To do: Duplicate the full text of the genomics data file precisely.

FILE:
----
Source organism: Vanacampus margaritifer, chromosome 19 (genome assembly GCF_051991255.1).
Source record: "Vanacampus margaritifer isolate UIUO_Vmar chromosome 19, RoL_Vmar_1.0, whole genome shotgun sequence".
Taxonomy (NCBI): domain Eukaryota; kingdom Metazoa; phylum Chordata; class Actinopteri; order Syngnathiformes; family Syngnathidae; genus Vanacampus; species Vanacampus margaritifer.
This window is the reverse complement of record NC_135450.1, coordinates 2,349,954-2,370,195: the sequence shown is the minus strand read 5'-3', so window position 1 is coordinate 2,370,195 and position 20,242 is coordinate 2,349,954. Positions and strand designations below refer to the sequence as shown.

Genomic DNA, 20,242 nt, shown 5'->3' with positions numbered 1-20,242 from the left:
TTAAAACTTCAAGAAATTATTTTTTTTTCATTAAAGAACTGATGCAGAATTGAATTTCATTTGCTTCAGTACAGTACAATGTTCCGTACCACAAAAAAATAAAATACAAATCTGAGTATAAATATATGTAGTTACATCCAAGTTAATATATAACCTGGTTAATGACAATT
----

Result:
Source organism: Vanacampus margaritifer, chromosome 19 (genome assembly GCF_051991255.1).
Source record: "Vanacampus margaritifer isolate UIUO_Vmar chromosome 19, RoL_Vmar_1.0, whole genome shotgun sequence".
Taxonomy (NCBI): domain Eukaryota; kingdom Metazoa; phylum Chordata; class Actinopteri; order Syngnathiformes; family Syngnathidae; genus Vanacampus; species Vanacampus margaritifer.
This window is the reverse complement of record NC_135450.1, coordinates 2,349,954-2,370,195: the sequence shown is the minus strand read 5'-3', so window position 1 is coordinate 2,370,195 and position 20,242 is coordinate 2,349,954. Positions and strand designations below refer to the sequence as shown.

Genomic DNA, 20,242 nt, shown 5'->3' with positions numbered 1-20,242 from the left:
TTAAAACTTCAAGAAATTATTTTTTTTTCATTAAAGAACTGATGCAGAATTGAATTTCATTTGCTTCAGTACAGTACAATGTTCCGTACCACAAAAAAATAAAATACAAATCTGAGTATAAATATATGTAGTTACATCCAAGTTAATATATAACCTGGTTAATGACAATT